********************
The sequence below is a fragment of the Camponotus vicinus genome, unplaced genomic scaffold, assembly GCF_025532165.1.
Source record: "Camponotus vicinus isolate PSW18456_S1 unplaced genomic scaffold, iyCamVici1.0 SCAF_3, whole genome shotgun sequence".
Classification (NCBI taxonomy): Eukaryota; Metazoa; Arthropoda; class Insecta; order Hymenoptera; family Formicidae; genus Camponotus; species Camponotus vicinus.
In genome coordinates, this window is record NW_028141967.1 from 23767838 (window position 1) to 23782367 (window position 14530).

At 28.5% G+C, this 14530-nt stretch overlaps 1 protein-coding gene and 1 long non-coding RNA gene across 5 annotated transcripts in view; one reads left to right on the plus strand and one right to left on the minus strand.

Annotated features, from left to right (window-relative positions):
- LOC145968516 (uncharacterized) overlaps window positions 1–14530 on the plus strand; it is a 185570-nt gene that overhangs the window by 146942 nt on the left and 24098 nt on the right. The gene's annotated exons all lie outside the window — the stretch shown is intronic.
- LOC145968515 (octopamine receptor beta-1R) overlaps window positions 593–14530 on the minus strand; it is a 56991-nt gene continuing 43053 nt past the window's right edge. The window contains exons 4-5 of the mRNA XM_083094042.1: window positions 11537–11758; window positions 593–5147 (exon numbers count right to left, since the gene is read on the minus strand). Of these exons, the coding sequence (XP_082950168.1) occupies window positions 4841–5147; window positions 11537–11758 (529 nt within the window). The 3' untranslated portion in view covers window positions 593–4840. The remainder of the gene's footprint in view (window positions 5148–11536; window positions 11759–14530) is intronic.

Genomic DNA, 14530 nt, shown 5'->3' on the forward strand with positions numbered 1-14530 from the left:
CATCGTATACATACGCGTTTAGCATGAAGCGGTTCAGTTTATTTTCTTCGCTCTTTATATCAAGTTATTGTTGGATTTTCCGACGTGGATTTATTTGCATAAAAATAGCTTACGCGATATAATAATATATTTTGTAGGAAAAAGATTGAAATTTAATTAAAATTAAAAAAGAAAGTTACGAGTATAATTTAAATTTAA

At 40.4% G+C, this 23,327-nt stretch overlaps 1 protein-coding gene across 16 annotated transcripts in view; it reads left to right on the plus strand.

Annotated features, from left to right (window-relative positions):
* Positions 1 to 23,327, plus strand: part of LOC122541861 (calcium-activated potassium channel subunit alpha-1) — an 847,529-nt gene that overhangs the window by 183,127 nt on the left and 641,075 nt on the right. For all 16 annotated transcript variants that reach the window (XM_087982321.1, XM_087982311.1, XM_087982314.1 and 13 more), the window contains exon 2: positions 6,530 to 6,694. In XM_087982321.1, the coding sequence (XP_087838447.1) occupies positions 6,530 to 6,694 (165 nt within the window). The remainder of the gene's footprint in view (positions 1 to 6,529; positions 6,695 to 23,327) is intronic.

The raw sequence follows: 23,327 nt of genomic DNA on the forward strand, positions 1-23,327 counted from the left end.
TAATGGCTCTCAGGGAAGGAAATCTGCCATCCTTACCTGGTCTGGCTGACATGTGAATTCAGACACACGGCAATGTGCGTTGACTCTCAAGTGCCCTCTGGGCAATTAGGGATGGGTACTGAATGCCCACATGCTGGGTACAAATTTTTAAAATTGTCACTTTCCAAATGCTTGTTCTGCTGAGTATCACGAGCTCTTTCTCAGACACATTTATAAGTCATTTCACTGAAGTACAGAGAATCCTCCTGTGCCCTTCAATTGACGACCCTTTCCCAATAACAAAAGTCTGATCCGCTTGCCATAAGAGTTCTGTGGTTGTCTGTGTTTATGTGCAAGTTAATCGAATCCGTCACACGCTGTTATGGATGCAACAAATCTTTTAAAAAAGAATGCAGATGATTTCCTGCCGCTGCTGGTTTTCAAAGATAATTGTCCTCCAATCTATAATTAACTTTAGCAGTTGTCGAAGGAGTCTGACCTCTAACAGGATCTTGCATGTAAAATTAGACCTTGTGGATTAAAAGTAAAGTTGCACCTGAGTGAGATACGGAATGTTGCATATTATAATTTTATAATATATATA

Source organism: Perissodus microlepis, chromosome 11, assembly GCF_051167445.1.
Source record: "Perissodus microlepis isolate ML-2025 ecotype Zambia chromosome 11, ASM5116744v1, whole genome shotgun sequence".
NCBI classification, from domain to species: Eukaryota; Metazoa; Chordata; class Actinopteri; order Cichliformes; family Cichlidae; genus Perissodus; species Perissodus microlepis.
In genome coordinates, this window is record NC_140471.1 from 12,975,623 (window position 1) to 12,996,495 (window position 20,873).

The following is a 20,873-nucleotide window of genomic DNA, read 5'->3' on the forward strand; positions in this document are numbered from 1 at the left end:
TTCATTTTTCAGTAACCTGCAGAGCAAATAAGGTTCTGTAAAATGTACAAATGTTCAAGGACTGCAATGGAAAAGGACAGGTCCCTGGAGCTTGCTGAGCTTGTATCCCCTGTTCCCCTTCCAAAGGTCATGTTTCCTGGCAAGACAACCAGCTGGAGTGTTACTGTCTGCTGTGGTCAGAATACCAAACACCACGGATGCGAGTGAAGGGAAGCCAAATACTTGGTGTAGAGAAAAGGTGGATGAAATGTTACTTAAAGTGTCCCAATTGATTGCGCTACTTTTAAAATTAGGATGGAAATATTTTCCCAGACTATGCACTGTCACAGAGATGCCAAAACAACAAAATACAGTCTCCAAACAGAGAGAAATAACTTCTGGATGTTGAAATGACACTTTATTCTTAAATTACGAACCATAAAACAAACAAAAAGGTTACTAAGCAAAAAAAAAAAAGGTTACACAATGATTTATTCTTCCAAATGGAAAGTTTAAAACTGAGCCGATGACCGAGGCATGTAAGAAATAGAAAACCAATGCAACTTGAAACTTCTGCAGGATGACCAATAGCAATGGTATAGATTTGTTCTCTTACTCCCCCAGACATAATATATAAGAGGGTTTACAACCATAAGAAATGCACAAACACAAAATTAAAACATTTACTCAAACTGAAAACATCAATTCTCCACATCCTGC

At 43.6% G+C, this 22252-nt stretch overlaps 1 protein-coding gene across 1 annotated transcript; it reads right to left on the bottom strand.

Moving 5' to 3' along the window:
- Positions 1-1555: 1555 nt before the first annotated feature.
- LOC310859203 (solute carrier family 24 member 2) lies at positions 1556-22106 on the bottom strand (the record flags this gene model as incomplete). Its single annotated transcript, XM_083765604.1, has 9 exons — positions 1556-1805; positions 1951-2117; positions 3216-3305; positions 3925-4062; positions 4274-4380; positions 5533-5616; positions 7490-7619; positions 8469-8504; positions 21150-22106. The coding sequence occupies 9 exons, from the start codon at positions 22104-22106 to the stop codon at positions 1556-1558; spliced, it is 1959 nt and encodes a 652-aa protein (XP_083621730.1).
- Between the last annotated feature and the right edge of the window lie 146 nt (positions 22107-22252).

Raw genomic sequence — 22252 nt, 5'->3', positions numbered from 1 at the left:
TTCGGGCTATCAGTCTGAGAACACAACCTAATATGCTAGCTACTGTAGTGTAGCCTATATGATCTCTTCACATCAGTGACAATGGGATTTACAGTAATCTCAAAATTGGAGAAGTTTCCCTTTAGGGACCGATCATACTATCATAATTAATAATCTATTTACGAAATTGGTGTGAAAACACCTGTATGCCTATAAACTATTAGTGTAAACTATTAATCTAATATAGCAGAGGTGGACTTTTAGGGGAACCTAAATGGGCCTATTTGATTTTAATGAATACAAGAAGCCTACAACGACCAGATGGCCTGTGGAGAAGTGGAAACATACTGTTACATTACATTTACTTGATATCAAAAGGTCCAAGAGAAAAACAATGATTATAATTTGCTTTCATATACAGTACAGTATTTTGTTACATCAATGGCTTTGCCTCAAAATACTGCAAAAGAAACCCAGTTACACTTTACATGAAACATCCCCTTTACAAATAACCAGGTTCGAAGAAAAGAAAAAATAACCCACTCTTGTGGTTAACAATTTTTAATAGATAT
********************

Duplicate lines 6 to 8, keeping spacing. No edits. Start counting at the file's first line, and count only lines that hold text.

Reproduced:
Annotated features, from left to right (window-relative positions):
- LOC145968516 (uncharacterized) overlaps window positions 1–14530 on the plus strand; it is a 185570-nt gene that overhangs the window by 146942 nt on the left and 24098 nt on the right. The gene's annotated exons all lie outside the window — the stretch shown is intronic.
- LOC145968515 (octopamine receptor beta-1R) overlaps window positions 593–14530 on the minus strand; it is a 56991-nt gene continuing 43053 nt past the window's right edge. The window contains exons 4-5 of the mRNA XM_083094042.1: window positions 11537–11758; window positions 593–5147 (exon numbers count right to left, since the gene is read on the minus strand). Of these exons, the coding sequence (XP_082950168.1) occupies window positions 4841–5147; window positions 11537–11758 (529 nt within the window). The 3' untranslated portion in view covers window positions 593–4840. The remainder of the gene's footprint in view (window positions 5148–11536; window positions 11759–14530) is intronic.